Lent Disciple-lines #3: Scripture (Chris Topping)

Chris Topping

One of our spiritual disciplines for Lent – we have learned a little about prayer, a little about fasting and tonight a little about the Bible. A massive topic!

I want to challenge and encourage and inspire us tonight.

Some of what is said may not accord with your views – so if that is the case then please do voice your concerns. Some of the points we will look at raise more questions then we have time to answer in the thirty or so minutes we have together. Let me tell you something about my story to set a context for what we may want to discuss tonight.

I was brought up by my Dad and Mum to read the bible from a very early age. We would read a passage of scripture and pray every day at the breakfast table for as long as I can recall. We had Scripture Union bible reading notes for our age group. We were encouraged to read the Bible.

I have brought with me the Bible that I read every day – it was given to me in March 1982, just before I was 18! It has been with me through my adult life.

The Bible hasn’t changed over that time but my understanding of it and what it is has. I still read it and treasure what it says. But some of it is difficult. And some of it we make difficult if we are not careful to understand it. We are often shy of confessing the difficulties we have with the Bible. I came across this book in the autumn – now to be honest I haven’t read all of it yet! The Bible for Grown Ups – how can we read the Bible with our brains in gear? And to me that is the challenge.

As we spend a few minutes tonight I hope we can look briefly at

  1. What is it?
  2. Why read it?
  3. How to read it?

And we will look at some passages from the Bible – to see how we can read it, how it holds together and then hopefully share some practical steps to work out how we read it.

As we do so let me remind you what the Apostle Paul in his second letter to Timothy says -

“Continue in what you have learned and firmly believed, knowing from whom you learned it and how from childhood you have known the sacred writings that are able to instruct you for salvation through faith in Christ Jesus. All scripture is inspired by God and is useful for teaching, for reproof, for correction, and for training and for correction.”[1]


A collection of books – written at different times, for different reasons, by different people with different agendas.

There is history, allegory, poetry, prophecy, instruction. Some things about which there is no disagreement – Marcus Borg – Speaking Christian[2] – page 55.

There is a huge debate about how we should see the Bible. Is it the authoritative word of God for all time? Is it inspired by God? Is it the word of God?

  1. A Human Product

There is a view of the Bible that says it is the account of our spiritual ancestors and how they saw the world. The Bible includes their experiences and stories of God their understanding of life with God and how we should live but it is not God’s infallible, inerrant and absolute story.

  1. A Canon

The way in which the Bible was put together was the work of humans. By way of example the first list of books we know as the New Testament did not come into existence until 367CE.

What becomes Holy Scripture is because our ancestors in the faith declared that particular books were to be sacred.

  1. The Bible as the Word of God

To speak of the Bible as the Word of God means that it is a means of communing with God. It is a means by which the Spirit of God continues to speak to us.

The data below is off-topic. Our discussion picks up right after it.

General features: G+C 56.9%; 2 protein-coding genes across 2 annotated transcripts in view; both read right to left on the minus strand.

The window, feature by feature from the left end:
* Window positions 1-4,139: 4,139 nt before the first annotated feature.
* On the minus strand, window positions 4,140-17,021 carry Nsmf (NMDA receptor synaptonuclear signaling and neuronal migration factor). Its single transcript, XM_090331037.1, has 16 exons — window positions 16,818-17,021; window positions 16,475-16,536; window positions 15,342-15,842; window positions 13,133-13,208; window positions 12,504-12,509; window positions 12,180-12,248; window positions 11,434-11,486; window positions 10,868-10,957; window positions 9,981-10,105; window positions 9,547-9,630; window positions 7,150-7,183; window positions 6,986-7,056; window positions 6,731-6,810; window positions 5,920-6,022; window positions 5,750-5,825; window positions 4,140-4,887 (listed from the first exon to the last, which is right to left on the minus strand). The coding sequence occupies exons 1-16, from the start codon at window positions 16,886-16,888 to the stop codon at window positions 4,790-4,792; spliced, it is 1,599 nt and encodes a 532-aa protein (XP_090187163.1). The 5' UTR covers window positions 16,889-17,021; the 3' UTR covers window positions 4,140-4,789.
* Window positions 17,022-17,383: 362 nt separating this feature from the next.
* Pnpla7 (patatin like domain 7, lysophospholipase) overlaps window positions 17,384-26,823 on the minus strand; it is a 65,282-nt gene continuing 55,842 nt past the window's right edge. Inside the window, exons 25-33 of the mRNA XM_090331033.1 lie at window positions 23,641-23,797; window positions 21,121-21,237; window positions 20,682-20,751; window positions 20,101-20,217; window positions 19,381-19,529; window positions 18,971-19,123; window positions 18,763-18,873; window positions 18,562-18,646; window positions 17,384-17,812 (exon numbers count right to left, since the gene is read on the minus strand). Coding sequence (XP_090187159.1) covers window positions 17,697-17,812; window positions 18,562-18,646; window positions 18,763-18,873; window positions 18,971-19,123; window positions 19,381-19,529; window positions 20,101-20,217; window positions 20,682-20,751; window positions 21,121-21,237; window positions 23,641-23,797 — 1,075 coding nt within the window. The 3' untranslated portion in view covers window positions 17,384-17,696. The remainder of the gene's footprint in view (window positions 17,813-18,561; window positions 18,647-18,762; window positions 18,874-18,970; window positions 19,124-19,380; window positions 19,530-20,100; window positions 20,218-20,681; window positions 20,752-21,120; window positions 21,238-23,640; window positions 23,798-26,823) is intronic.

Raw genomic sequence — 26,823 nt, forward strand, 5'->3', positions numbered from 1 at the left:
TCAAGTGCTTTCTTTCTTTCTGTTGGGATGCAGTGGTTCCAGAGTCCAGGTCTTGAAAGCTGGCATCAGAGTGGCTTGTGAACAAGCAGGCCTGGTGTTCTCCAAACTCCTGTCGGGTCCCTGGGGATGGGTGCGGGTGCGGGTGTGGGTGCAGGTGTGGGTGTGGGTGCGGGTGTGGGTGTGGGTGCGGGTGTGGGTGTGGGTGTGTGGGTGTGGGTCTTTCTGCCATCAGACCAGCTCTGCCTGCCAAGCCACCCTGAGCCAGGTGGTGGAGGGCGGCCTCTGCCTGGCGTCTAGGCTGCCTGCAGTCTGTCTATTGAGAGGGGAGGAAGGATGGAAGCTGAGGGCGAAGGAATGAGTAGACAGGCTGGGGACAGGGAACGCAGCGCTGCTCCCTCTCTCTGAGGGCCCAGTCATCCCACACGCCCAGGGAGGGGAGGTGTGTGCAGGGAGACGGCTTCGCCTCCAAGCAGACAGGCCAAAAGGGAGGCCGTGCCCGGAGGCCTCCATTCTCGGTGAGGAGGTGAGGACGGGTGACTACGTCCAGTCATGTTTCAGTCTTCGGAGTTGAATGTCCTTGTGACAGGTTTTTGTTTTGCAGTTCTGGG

What do you think? Why do we read it?

To be Christian means to live within a community which accepts that the Bible is the authoritative scripture. To be Christian involves a continuing conversation with the Bible as the foundation of Christianity. If that dialogue were to cease we cease to be Christians. [3]


God has given us minds and he wants us to use them to answer two basic questions:-

  1. What did the text mean to the original hearers bearing in mind the written words, the context, the literary form of the passage and the cultural setting?
  2. What then does this text mean for us today, probably in a very different setting?[4]

Food for Thought Part 1

Acts 10 v 9 ff; Leviticus 11 v 2 ff

I thought it would be interesting to look at these two passages to see if things change.

In our groups around the table read through the two passages and consider the questions.

We will spend a few minutes thinking about the questions and then come back to discuss where we get to.

Food For Thought Part 2

So has the world moved on from the Old Testament? Well let’s see what did Jesus think about the Old Testament? Let’s look at quite a famous passage from the Gospel.

There are a few questions but as we read the passage use your imagination to consider what it would have been like to be there.

We will spend a few minutes looking at this passage and then come back together.


Loads of options! KJV, NIV,NRSV,

Help to read it :-

  1. Study guides
  2. Apps
  3. Lectionaries


So over these three weeks we have learned about prayer, fasting and the Bible.

How will you read it? Colossians in Lent? Well it is short! And more importantly it is described as a manual for discipleship. [5]

It may be that as it has four chapters we could set aside an hour each week from now until Easter to a) pray; and

  1. b) read through Colossians a chapter at a time.

If you can fast a meal to do so then that would be good too. If we can agree a time of day which fits in on Thursday, Friday or Saturday then as we look at the scripture and pray we can be assured that others are doing so with us.

©Chris Topping

[1] 2 Tim 3 v 14,15

[2] Marcus Borg – Speaking Christian -SPCK

[3] Marcus Borg - ibid

[4] David Watson – Discipleship – Hodder

[5] Dallas Willard – The Divine Conspiracy – William Collins